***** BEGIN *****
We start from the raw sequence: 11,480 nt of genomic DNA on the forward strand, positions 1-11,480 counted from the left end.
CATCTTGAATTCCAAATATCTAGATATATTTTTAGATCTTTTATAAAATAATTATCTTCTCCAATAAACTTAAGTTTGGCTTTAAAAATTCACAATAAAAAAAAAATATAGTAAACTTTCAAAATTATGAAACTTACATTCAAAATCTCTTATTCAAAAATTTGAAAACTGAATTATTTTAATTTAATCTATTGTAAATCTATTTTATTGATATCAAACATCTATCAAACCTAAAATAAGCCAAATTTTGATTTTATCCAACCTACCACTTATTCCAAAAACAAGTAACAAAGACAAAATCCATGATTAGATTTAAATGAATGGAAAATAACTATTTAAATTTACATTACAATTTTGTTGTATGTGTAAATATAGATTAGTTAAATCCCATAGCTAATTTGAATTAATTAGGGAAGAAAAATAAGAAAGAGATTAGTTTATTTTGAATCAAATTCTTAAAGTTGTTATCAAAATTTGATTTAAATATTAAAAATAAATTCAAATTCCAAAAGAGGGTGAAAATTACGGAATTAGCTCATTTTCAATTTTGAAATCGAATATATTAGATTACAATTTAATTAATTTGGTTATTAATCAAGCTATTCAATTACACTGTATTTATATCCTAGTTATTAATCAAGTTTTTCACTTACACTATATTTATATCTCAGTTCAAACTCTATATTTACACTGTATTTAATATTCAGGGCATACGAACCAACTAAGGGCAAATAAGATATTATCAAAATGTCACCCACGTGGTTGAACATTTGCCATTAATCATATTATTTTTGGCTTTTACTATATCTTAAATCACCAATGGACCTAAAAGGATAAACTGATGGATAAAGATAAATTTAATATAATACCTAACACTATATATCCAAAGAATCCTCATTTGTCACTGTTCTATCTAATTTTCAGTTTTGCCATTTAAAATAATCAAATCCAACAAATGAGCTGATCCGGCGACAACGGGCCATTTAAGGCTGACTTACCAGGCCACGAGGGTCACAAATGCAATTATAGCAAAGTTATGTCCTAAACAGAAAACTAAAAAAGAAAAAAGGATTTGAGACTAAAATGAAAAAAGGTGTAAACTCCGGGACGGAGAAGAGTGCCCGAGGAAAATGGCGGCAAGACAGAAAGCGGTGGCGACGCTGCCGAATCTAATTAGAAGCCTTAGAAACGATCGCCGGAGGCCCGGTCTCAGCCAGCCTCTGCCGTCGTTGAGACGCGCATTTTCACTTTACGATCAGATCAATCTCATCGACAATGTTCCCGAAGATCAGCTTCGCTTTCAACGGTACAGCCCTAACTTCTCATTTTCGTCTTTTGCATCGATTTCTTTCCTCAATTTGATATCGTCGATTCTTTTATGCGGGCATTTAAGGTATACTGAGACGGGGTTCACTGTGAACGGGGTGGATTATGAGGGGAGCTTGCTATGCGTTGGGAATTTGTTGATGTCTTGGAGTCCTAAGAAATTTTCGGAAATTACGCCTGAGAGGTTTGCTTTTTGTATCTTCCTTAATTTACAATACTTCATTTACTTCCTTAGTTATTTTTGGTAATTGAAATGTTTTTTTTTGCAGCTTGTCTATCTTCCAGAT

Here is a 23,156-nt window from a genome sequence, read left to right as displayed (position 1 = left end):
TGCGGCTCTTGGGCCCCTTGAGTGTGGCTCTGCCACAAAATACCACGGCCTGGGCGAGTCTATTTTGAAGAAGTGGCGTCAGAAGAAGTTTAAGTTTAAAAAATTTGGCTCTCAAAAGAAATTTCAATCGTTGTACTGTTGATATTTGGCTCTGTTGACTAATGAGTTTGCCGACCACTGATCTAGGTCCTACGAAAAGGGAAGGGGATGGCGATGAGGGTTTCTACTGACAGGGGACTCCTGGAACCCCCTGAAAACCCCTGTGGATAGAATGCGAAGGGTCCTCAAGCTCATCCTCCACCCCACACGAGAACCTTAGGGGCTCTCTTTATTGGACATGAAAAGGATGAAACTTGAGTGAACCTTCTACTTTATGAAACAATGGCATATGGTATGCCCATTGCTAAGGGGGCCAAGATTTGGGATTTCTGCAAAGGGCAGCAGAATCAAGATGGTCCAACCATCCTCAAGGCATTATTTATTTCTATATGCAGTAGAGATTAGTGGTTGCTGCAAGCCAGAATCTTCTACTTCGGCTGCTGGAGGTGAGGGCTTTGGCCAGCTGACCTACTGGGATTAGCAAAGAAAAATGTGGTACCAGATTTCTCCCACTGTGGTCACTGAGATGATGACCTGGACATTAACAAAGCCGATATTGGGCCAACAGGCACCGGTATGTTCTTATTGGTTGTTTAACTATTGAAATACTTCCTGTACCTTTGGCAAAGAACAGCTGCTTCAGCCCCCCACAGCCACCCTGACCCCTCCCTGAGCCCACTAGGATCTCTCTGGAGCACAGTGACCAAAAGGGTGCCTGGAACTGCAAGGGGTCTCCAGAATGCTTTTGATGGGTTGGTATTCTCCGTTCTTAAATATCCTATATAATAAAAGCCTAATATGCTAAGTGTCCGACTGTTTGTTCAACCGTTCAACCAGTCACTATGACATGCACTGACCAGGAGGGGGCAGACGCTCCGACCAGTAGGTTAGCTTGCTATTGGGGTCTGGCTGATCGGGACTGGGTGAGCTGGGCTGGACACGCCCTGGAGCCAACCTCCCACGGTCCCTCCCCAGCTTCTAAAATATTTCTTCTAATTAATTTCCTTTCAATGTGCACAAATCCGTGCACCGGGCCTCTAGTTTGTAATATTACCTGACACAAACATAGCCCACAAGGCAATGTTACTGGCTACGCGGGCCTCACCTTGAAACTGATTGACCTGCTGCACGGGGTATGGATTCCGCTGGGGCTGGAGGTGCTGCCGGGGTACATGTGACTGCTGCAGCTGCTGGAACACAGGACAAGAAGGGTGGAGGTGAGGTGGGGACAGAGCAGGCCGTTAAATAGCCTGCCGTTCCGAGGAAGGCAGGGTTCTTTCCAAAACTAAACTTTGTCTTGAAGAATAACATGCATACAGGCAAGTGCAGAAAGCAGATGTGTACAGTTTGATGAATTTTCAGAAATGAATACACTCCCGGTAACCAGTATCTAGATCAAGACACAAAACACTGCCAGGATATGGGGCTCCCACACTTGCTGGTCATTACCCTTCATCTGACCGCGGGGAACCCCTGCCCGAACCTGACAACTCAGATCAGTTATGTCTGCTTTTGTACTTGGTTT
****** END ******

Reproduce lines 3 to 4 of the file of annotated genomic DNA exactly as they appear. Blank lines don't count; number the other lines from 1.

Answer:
Here is a 23,156-nt window from a genome sequence, read left to right as displayed (position 1 = left end):
TGCGGCTCTTGGGCCCCTTGAGTGTGGCTCTGCCACAAAATACCACGGCCTGGGCGAGTCTATTTTGAAGAAGTGGCGTCAGAAGAAGTTTAAGTTTAAAAAATTTGGCTCTCAAAAGAAATTTCAATCGTTGTACTGTTGATATTTGGCTCTGTTGACTAATGAGTTTGCCGACCACTGATCTAGGTCCTACGAAAAGGGAAGGGGATGGCGATGAGGGTTTCTACTGACAGGGGACTCCTGGAACCCCCTGAAAACCCCTGTGGATAGAATGCGAAGGGTCCTCAAGCTCATCCTCCACCCCACACGAGAACCTTAGGGGCTCTCTTTATTGGACATGAAAAGGATGAAACTTGAGTGAACCTTCTACTTTATGAAACAATGGCATATGGTATGCCCATTGCTAAGGGGGCCAAGATTTGGGATTTCTGCAAAGGGCAGCAGAATCAAGATGGTCCAACCATCCTCAAGGCATTATTTATTTCTATATGCAGTAGAGATTAGTGGTTGCTGCAAGCCAGAATCTTCTACTTCGGCTGCTGGAGGTGAGGGCTTTGGCCAGCTGACCTACTGGGATTAGCAAAGAAAAATGTGGTACCAGATTTCTCCCACTGTGGTCACTGAGATGATGACCTGGACATTAACAAAGCCGATATTGGGCCAACAGGCACCGGTATGTTCTTATTGGTTGTTTAACTATTGAAATACTTCCTGTACCTTTGGCAAAGAACAGCTGCTTCAGCCCCCCACAGCCACCCTGACCCCTCCCTGAGCCCACTAGGATCTCTCTGGAGCACAGTGACCAAAAGGGTGCCTGGAACTGCAAGGGGTCTCCAGAATGCTTTTGATGGGTTGGTATTCTCCGTTCTTAAATATCCTATATAATAAAAGCCTAATATGCTAAGTGTCCGACTGTTTGTTCAACCGTTCAACCAGTCACTATGACATGCACTGACCAGGAGGGGGCAGACGCTCCGACCAGTAGGTTAGCTTGCTATTGGGGTCTGGCTGATCGGGACTGGGTGAGCTGGGCTGGACACGCCCTGGAGCCAACCTCCCACGGTCCCTCCCCAGCTTCTAAAATATTTCTTCTAATTAATTTCCTTTCAATGTGCACAAATCCGTGCACCGGGCCTCTAGTTTGTAATATTACCTGACACAAACATAGCCCACAAGGCAATGTTACTGGCTACGCGGGCCTCACCTTGAAACTGATTGACCTGCTGCACGGGGTATGGATTCCGCTGGGGCTGGAGGTGCTGCCGGGGTACATGTGACTGCTGCAGCTGCTGGAACACAGGACAAGAAGGGTGGAGGTGAGGTGGGGACAGAGCAGGCCGTTAAATAGCCTGCCGTTCCGAGGAAGGCAGGGTTCTTTCCAAAACTAAACTTTGTCTTGAAGAATAACATGCATACAGGCAAGTGCAGAAAGCAGATGTGTACAGTTTGATGAATTTTCAGAAATGAATACACTCCCGGTAACCAGTATCTAGATCAAGACACAAAACACTGCCAGGATATGGGGCTCCCACACTTGCTGGTCATTACCCTTCATCTGACCGCGGGGAACCCCTGCCCGAACCTGACAACTCAGATCAGTTATGTCTGCTTTTGTACTTGGTTT